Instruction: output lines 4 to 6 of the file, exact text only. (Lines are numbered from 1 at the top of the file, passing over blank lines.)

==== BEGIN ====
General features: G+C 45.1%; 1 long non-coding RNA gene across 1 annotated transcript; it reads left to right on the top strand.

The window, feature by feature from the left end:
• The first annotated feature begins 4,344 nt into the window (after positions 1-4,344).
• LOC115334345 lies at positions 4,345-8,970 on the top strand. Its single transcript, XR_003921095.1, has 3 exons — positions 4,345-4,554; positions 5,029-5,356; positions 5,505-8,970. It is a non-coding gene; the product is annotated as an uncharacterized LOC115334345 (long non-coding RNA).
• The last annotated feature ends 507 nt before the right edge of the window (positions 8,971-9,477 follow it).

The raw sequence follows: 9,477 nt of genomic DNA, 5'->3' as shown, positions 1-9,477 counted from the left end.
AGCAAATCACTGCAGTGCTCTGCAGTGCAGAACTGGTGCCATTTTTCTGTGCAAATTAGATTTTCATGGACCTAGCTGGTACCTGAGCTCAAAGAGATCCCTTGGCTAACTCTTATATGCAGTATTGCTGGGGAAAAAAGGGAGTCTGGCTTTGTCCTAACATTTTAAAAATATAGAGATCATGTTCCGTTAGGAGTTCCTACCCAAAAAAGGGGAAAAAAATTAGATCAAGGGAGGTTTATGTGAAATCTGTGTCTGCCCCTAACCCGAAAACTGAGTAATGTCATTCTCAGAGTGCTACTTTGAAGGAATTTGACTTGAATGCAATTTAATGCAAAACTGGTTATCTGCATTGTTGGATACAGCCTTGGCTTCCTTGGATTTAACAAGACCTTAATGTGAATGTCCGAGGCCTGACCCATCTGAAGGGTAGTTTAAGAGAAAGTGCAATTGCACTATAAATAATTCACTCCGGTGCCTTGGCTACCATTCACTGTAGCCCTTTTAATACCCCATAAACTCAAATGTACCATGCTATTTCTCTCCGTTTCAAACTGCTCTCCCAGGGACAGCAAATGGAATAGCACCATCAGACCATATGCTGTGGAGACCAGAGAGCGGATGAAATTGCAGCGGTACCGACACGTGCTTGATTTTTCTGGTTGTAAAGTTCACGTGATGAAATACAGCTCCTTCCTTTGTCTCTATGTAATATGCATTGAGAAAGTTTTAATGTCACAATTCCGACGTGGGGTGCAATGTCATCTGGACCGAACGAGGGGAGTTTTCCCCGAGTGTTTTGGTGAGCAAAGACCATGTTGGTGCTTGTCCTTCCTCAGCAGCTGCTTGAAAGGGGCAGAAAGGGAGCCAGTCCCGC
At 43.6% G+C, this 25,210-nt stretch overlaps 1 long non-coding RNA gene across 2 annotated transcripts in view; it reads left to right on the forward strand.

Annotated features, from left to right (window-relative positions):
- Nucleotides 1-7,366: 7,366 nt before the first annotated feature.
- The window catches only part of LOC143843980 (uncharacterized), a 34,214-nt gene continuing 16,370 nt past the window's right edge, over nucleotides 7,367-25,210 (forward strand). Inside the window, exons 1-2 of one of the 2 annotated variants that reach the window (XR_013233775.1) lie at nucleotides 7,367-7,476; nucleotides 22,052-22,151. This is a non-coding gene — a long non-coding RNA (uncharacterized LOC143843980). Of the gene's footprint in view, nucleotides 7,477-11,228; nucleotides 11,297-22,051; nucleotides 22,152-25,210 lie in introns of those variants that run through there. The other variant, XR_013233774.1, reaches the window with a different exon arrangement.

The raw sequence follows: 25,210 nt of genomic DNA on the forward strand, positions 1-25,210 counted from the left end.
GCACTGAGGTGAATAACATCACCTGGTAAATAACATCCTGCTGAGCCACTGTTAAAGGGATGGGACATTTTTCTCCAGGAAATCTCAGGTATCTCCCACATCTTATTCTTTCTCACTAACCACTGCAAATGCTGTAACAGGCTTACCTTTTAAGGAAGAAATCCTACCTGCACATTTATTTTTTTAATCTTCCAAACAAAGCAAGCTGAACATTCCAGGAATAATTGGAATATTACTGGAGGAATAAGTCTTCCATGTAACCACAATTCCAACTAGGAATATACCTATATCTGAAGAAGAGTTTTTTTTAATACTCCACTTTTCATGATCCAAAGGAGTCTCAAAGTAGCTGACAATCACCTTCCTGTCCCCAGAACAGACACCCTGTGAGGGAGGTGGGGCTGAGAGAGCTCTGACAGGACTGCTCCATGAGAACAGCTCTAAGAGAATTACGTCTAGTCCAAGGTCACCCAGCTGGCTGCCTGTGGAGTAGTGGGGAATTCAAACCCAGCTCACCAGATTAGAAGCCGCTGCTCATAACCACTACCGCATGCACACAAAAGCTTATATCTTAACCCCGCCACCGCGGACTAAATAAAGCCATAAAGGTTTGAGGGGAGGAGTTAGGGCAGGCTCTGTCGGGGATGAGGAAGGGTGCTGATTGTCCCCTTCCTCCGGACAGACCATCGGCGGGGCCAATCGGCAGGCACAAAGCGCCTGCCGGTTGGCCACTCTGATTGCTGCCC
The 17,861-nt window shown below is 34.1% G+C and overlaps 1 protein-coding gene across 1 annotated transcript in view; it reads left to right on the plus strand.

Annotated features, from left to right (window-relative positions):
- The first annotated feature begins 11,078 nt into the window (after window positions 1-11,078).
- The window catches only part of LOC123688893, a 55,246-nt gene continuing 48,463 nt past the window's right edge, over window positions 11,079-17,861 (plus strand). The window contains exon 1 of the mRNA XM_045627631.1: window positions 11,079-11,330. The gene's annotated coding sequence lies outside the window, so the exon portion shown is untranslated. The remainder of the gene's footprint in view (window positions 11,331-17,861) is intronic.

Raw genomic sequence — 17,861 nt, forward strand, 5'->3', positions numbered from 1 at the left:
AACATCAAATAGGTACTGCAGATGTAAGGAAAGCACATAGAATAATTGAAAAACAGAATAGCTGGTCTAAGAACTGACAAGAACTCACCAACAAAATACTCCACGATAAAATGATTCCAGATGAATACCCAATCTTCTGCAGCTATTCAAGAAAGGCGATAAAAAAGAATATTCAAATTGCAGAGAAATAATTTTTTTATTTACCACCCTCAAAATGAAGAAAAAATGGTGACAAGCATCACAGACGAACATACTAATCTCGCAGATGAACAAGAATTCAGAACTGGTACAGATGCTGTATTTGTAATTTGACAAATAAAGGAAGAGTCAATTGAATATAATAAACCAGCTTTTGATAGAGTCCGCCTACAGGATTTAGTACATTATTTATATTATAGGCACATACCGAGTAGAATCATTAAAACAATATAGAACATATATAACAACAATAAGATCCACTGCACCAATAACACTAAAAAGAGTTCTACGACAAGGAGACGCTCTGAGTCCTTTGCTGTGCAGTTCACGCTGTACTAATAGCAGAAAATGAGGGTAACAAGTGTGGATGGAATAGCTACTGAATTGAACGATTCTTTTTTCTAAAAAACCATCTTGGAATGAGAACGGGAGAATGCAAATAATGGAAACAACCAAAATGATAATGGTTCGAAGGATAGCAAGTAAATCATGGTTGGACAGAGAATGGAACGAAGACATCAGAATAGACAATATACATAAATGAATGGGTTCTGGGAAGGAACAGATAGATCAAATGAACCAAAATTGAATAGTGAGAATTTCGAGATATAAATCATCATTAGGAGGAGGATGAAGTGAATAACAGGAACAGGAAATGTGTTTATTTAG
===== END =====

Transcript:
• LOC115334345 lies at positions 4,345-8,970 on the top strand. Its single transcript, XR_003921095.1, has 3 exons — positions 4,345-4,554; positions 5,029-5,356; positions 5,505-8,970. It is a non-coding gene; the product is annotated as an uncharacterized LOC115334345 (long non-coding RNA).
• The last annotated feature ends 507 nt before the right edge of the window (positions 8,971-9,477 follow it).

The raw sequence follows: 9,477 nt of genomic DNA, 5'->3' as shown, positions 1-9,477 counted from the left end.